We all have moments of “If only I’d known then what I know now.” Well, here’s five things about title transfers you may wish you’d known sooner. Let’s start with a few basics about property titles.
So, What Are The Various Types of Title Ownership?
- Sole Ownership. Probably the ownership arrangement with which most people are familiar is the one where your name is the only name on the deed. That means, in practical terms, that you are the sole responsible party with respect to the property. This is also known as outright ownership.
- Joint Tenants/Ownership. If your name and someone else’s name appears on the property’s deed as equal owners, then you own the property jointly with the other person. In practical terms, this form of ownership means that you and the other owner share equally in the rights and responsibilities of the property. This arrangement includes a survivor element; that is, when one party dies, the ownership of the deceased person transfers to the other joint owner. Do not confuse Joint Ownership with Tenants-in-Common where owners do not own equal shares.
- Owners/Tenants-in-Common. Co-owner arrangements often involve friends or family members. They can also arise out of business arrangements. The parties involved need to exercise caution to pick reliable people and to memorialise the details of the arrangement in writing, preferably drafted by legal counsel. Family members often work out for this type of arrangement because of the relationship and because the financial situation is more often known. Tenants-in-Common own prescribed portions of the property and, when they die, they have the right to assign their portion to another beneficiary. In other words, no right of survivor-ship exists in this arrangement and the deceased’s portion does not automatically transfer to the other co-owners. It is critical that the parties negotiate a common-ownership agreement to protect their interests.
- Trusts. An entity known as a trust may hold and manage a piece of property. The trustee — either a person or a company — holds and manages the property on behalf of the trust’s beneficiaries. We often see trust ownership when property transfers to younger family members; however, trusts come in various structures: unit trusts, family trusts, and hybrid trusts. The most common is the family trust in which the trustee manages the family’s assets and disseminates income and assets to the beneficiaries. This type of trust is usually set up for beneficial tax reasons for the family members. Trusts structured as units divide the property and assign ownership to the beneficiaries based on those units. In practical terms, that means the beneficiaries share in the income and expenses based on their unit ownership. A hybrid — as the name implies — combines family trust features with a unit trust.
- Company Ownership. The biggest benefit from buying property as a company is that the transaction provides limited liability to the company’s shareholders. The company’s creditors cannot target your personal assets to satisfy the company’s debts. Another advantage is the company’s 30% tax rate which is lower than the highest individual tax rate. There are disadvantages, too, though, so undertake a study of which ownership structure is best in your situation.
Why Transfer a Title?
There are many situations where a property owner may want to transfer a title from one person to another. Perhaps the most common reason that you will transfer the title to your property to another occurs when you sell your home — but there are other reasons, too. For instance, protecting an asset when involved in business dealings is one scenario where you may want to transfer title of property to a spouse or to other family members. We set out a few other examples below:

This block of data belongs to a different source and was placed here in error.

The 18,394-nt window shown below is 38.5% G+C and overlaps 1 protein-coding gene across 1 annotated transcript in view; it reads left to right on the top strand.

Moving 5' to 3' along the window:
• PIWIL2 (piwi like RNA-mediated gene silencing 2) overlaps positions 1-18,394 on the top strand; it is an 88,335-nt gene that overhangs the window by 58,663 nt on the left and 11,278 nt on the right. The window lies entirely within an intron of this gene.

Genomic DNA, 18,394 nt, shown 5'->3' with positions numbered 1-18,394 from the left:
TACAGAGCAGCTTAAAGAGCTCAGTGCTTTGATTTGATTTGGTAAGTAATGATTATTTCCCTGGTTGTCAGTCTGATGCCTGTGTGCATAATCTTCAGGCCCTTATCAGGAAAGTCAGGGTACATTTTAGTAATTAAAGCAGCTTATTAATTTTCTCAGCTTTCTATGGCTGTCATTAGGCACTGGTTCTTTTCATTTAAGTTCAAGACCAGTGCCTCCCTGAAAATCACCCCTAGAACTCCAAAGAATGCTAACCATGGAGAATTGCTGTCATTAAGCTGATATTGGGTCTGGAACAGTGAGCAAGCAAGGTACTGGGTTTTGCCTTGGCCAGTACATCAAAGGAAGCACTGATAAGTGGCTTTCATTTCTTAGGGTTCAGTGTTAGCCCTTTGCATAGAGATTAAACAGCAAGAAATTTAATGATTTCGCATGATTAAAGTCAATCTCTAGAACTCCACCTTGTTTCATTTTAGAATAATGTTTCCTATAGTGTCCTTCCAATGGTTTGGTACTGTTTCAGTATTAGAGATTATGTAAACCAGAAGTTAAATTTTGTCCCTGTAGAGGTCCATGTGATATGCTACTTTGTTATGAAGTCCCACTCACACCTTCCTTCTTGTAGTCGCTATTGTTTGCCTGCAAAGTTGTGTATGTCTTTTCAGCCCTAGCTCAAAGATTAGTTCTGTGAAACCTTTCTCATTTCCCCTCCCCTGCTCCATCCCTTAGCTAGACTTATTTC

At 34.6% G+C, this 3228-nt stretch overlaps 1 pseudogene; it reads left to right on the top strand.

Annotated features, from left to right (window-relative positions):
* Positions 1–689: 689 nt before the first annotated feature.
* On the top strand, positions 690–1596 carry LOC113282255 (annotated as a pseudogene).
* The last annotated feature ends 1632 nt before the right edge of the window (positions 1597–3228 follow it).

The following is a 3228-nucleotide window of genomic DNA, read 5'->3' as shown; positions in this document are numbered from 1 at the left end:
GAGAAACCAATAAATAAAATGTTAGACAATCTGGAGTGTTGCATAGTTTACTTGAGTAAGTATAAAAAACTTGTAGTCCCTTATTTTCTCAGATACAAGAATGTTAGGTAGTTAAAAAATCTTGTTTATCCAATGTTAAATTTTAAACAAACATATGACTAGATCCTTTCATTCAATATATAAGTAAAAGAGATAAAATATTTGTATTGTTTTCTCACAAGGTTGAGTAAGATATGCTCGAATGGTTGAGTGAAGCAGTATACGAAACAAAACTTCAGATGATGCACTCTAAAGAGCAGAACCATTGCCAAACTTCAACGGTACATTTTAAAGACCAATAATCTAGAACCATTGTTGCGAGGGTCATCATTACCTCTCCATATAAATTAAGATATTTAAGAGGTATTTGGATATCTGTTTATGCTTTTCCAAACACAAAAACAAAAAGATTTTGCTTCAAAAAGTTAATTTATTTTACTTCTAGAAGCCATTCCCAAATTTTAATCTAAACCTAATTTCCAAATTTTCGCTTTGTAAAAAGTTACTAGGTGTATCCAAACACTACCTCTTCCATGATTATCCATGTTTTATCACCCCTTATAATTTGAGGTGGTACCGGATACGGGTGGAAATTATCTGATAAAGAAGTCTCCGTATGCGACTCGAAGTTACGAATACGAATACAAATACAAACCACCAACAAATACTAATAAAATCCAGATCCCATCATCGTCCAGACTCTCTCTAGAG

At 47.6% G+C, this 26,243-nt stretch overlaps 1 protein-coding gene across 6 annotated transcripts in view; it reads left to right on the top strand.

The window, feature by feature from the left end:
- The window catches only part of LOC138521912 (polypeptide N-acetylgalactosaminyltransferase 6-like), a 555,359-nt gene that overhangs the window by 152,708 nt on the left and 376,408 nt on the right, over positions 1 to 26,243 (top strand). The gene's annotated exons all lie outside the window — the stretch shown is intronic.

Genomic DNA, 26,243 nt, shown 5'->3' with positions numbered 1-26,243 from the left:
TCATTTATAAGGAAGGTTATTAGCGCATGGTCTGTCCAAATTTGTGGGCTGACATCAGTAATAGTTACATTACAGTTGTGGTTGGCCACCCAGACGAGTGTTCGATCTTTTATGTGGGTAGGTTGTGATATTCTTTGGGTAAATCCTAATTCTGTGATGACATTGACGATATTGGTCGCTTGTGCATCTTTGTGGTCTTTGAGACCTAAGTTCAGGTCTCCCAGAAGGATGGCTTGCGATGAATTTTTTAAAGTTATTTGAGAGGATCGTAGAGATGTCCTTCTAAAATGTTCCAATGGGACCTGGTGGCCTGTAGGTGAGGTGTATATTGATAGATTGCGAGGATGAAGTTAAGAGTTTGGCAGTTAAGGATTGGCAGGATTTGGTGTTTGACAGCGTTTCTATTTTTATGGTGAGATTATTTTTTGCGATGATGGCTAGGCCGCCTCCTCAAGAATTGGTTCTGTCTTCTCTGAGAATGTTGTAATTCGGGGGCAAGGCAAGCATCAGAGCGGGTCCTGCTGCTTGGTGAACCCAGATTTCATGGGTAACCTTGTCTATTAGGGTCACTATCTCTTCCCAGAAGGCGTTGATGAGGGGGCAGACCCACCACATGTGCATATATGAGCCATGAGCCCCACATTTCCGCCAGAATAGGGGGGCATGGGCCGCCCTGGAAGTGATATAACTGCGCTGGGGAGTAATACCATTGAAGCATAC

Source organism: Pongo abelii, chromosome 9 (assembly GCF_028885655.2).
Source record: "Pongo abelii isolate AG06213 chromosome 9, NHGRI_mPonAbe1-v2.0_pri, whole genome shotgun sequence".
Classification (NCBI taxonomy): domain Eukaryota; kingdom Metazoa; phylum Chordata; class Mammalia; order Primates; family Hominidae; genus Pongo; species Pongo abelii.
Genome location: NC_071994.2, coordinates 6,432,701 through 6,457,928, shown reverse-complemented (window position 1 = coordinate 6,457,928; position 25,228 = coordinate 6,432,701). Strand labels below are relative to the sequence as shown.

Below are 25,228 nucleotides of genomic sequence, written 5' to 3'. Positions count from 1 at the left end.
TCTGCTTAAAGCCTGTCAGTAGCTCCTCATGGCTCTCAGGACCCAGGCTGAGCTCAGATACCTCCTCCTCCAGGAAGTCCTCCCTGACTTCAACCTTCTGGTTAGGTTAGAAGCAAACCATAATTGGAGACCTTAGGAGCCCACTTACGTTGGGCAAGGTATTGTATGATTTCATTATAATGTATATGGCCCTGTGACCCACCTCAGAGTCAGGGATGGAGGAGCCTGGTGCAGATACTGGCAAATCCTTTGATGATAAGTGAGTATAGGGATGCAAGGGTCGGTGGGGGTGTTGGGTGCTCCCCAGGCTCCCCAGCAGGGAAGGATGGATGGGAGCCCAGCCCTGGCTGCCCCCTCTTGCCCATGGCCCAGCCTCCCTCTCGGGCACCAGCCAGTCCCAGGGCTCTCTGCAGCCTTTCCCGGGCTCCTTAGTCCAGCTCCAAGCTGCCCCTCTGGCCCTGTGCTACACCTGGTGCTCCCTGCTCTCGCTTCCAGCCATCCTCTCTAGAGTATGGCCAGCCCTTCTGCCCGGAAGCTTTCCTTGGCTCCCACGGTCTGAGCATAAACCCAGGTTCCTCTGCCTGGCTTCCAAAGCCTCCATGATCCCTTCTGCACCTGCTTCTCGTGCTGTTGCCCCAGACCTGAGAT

Divorce. The family home, vacation homes, or other real estate purchased as a result of the marriage relationship often appear as part of the property settlement in a divorce action. Sometimes the property settlement awards the family home or vacation home to one party over another. In that case, the title ownership will change to recognize the prevailing party.
Business reasons. Sometimes business partners will buy property in both their names. As the business matures, circumstances may change such that one of the partners will buy the other partner’s share. In such a case, the property title will transfer to the partner who becomes full owner.
Family reasons. If a property owner becomes ill and unable to care for his property, he or she may decide to pass on the property to another family member during his or her lifetime. Of course, if the owner dies, the probate court will honor the deceased’s wishes to pass along property to a particular family member or, if the will does not include a specific bequest or the owner dies intestate (without a will), then the executor may ask the court’s permission to sell the property to a third-party. In either case, the property title will transfer to the new owner(s).
Caveat on transferring title. No matter how you decide to structure your property ownership, always conduct a title search for the property before the title transfers to you. Nothing beats finally finding or receiving the property that you’ve dreamed about — unless it’s confirmation that the person or entity selling or transferring the property owns it free and clear of defects. In this instance, “defects” refers to the title ownership and not the land itself. “Defects” refers to another person’s right to ownership of the title or other encumbrances that might adversely affect the way you want to use the land.
Do you need professional help in transferring a property title? Titlexchange have a network of conveyancers across Australia that are experienced in the process of transferring titles. Make an enquiry with us today and one of our friendly team will be in touch for a discussion.